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Alice Wisse, Bachelor of Economics

Alice Wisse

Bachelor of Economics

Alice Wisse uses her analytical and mathematical skills studying a Bachelor of Economics.

The smaller class sizes at ANU have allowed her to learn directly from the researches in her field, and to find a group of friends who share her interests.

What are you studying, and why did you choose this degree?

I’m studying a Bachelor of Economics. I first studied Economics at school and fell in love with it, because it offers a great mix of reasoning, analytical and mathematical skills. I also believe it can be applied in almost any field. As a single degree I’m able to take more electives, complementing my economics with study of other disciplines.

How are you finding your studies so far?

Studying Economics at uni is all about delving into the discipline and understanding the theories and models that underpin an economist’s view of the world. Essentially, you learn how to think like an economist, which is a great tool for problem solving and analysing broader issues.

My studies so far have incorporated a great mix of different skills. Economics requires econometric and statistical skills, but also has courses that are more theory based. I’ve especially enjoyed studying economic history, and am currently undertaking a graduate-level course in economic policy issues.

What is the best thing about studying at ANU?

The Research School of Economics here is one of the best in Australia. I’ve been taught by some outstanding academics and even though it’s challenging, I’ve learnt so much about the economics discipline.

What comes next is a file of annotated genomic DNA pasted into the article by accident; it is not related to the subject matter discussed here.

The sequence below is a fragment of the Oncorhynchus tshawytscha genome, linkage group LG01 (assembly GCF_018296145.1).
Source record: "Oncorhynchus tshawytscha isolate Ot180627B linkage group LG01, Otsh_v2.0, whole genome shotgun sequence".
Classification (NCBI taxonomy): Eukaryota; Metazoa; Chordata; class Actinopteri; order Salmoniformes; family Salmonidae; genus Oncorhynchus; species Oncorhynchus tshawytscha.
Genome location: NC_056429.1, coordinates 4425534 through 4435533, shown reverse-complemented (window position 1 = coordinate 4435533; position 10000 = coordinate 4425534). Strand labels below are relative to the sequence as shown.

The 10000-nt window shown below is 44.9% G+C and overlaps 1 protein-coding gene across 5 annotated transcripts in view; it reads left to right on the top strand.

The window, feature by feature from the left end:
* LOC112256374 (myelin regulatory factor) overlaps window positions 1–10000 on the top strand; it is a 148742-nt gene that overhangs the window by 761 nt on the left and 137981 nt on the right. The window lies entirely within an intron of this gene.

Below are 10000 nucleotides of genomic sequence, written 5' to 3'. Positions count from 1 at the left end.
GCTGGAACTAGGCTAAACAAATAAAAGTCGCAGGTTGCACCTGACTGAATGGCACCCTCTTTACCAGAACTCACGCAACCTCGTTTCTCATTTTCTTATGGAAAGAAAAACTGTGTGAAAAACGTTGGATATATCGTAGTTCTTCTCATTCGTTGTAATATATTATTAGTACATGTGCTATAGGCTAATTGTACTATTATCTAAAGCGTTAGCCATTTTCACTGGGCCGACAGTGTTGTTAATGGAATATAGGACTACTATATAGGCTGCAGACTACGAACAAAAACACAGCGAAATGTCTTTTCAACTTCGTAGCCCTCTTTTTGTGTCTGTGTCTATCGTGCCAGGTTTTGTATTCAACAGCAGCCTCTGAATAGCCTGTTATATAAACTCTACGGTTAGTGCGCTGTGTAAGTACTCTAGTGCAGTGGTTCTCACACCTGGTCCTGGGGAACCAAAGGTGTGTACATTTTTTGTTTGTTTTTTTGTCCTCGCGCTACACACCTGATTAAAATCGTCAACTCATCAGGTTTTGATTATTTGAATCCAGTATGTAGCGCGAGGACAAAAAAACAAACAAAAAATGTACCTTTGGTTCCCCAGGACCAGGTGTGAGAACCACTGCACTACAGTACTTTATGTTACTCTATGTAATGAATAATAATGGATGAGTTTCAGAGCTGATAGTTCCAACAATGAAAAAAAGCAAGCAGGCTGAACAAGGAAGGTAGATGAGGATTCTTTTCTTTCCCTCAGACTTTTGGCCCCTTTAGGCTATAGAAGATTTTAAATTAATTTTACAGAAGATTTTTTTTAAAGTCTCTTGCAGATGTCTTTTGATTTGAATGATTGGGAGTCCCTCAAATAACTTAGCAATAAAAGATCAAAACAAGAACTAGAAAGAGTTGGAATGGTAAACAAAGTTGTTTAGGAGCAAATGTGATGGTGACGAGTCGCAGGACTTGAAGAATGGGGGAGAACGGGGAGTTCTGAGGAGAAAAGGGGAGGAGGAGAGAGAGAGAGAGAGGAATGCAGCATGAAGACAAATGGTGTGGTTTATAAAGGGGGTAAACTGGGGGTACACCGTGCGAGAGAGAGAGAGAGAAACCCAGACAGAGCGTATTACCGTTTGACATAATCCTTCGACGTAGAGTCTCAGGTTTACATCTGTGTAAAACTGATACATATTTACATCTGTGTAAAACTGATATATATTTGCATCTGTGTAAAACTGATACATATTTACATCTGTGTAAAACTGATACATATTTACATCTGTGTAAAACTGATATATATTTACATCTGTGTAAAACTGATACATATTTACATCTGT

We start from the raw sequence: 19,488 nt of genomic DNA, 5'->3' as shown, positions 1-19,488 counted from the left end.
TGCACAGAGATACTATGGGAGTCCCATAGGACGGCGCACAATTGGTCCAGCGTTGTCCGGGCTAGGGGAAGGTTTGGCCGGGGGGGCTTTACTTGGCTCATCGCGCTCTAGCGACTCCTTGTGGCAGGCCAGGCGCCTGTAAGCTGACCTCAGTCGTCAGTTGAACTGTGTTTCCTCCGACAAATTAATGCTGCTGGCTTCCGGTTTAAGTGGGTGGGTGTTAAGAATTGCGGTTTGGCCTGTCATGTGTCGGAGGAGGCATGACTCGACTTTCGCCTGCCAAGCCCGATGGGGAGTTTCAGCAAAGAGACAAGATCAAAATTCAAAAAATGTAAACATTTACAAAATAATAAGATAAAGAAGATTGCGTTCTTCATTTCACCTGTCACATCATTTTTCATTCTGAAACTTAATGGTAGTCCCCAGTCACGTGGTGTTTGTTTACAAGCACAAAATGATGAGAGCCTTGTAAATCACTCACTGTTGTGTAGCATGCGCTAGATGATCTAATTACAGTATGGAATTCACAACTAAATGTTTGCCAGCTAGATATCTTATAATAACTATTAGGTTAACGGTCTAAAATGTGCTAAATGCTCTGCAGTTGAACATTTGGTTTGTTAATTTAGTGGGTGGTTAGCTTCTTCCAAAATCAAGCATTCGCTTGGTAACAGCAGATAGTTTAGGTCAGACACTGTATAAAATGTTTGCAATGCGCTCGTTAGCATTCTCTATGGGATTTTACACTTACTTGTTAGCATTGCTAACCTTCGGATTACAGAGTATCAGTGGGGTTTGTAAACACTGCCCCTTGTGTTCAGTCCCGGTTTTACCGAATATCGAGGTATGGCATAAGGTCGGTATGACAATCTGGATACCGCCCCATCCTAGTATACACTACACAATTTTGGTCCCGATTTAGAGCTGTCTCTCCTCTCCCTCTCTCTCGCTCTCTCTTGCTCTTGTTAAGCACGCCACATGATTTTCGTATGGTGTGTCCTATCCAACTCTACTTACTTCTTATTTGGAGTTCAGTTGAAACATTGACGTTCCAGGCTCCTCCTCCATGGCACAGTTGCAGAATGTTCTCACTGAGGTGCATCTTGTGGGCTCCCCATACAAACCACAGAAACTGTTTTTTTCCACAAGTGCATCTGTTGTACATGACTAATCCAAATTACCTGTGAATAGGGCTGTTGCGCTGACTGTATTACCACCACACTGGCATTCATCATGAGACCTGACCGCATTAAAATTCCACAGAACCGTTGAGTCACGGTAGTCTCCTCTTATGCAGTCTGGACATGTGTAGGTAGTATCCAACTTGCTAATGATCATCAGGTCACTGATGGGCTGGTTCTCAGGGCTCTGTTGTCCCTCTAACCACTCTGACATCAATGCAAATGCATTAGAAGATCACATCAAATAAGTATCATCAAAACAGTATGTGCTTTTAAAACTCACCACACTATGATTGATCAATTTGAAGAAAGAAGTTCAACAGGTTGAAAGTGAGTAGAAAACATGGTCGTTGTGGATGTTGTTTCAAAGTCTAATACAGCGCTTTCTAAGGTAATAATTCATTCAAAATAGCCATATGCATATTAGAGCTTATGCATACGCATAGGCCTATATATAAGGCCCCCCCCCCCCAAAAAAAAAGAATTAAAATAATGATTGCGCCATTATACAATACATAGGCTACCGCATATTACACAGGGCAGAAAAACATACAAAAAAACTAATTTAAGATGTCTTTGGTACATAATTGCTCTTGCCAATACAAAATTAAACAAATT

I especially love the small class sizes. In many of my later year courses my lecturer has been my tutor and because the classes are so small, I’ve made a great group of like-minded friends, many of whom I’ve known since my first year.

ANU also has some unique opportunities, such as the Australian National Internships Program (ANIP), where students can intern for a semester at a national institution, to create a research paper. I’m taking ANIP as an elective in Semester 1 2016, and hopefully interning with an MP at Parliament House.

What are your career goals?

At this stage I think I’d like to pursue public policy. The advantage of living in Canberra is the many wonderful places for work experience. I’m undertaking the Department of Infrastructure and Regional Development’s Summer Vacation Program this holidays, so I’ll get a taste of how to apply economics in the workplace. 

Do you live on campus? If so, how do you find this experience?

I live at Burton and Garran Hall (B&G), which has been by far the best experience of my time at university. Living with 500 other residents, I’ve met people from all over the world as we have a large population of international and exchange students. There are so many social activities and Interhall sports and arts competitions to participate in, ranging from debating and choir, to softball and hockey. Living at college is especially helpful in transitioning from living at home, as there is a huge support network, and a great opportunity to meet like-minded friends for life. 

What do you enjoy doing outside of your study? Are you involved in any sports, societies or student clubs?

Living at college I have a fabulous inbuilt social community around me. When I’m not studying, I mostly relax with my friends and explore Canberra and the national parks around it. I’ve also been involved in college sport, having played softball and soccer this year. 

What is your favourite thing about Canberra?

Coming from a small country town I love the friendliness of Canberra. Almost every time I go shopping I run into people I know! At the same time Canberra has many of the services and facilities of a larger city like Melbourne or Sydney. I’ve found Canberra a really safe and supportive place to live away from home for the first time.

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Updated:   12 April 2017 / Responsible Officer:  Dean, Business & Economics / Page Contact:  College Web Team